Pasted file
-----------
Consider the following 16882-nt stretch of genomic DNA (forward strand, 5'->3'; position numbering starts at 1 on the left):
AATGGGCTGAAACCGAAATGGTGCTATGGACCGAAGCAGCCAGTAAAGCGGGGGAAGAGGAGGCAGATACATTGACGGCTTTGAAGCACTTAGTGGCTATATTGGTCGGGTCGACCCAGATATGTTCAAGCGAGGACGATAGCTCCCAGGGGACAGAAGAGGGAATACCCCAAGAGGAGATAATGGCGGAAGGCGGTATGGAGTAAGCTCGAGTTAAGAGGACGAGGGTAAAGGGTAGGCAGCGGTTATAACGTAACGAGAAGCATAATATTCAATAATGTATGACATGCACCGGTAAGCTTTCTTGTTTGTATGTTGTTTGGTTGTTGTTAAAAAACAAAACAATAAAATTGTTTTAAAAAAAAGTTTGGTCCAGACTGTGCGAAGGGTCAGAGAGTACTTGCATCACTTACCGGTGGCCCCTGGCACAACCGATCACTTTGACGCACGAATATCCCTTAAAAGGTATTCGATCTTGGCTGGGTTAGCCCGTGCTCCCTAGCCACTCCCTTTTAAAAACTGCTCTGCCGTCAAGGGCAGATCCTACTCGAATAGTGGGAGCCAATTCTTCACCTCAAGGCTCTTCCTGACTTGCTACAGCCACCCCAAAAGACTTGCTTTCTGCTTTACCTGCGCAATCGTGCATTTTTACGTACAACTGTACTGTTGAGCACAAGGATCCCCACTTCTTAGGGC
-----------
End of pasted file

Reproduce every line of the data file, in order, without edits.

Consider the following 16882-nt stretch of genomic DNA (forward strand, 5'->3'; position numbering starts at 1 on the left):
AATGGGCTGAAACCGAAATGGTGCTATGGACCGAAGCAGCCAGTAAAGCGGGGGAAGAGGAGGCAGATACATTGACGGCTTTGAAGCACTTAGTGGCTATATTGGTCGGGTCGACCCAGATATGTTCAAGCGAGGACGATAGCTCCCAGGGGACAGAAGAGGGAATACCCCAAGAGGAGATAATGGCGGAAGGCGGTATGGAGTAAGCTCGAGTTAAGAGGACGAGGGTAAAGGGTAGGCAGCGGTTATAACGTAACGAGAAGCATAATATTCAATAATGTATGACATGCACCGGTAAGCTTTCTTGTTTGTATGTTGTTTGGTTGTTGTTAAAAAACAAAACAATAAAATTGTTTTAAAAAAAAGTTTGGTCCAGACTGTGCGAAGGGTCAGAGAGTACTTGCATCACTTACCGGTGGCCCCTGGCACAACCGATCACTTTGACGCACGAATATCCCTTAAAAGGTATTCGATCTTGGCTGGGTTAGCCCGTGCTCCCTAGCCACTCCCTTTTAAAAACTGCTCTGCCGTCAAGGGCAGATCCTACTCGAATAGTGGGAGCCAATTCTTCACCTCAAGGCTCTTCCTGACTTGCTACAGCCACCCCAAAAGACTTGCTTTCTGCTTTACCTGCGCAATCGTGCATTTTTACGTACAACTGTACTGTTGAGCACAAGGATCCCCACTTCTTAGGGC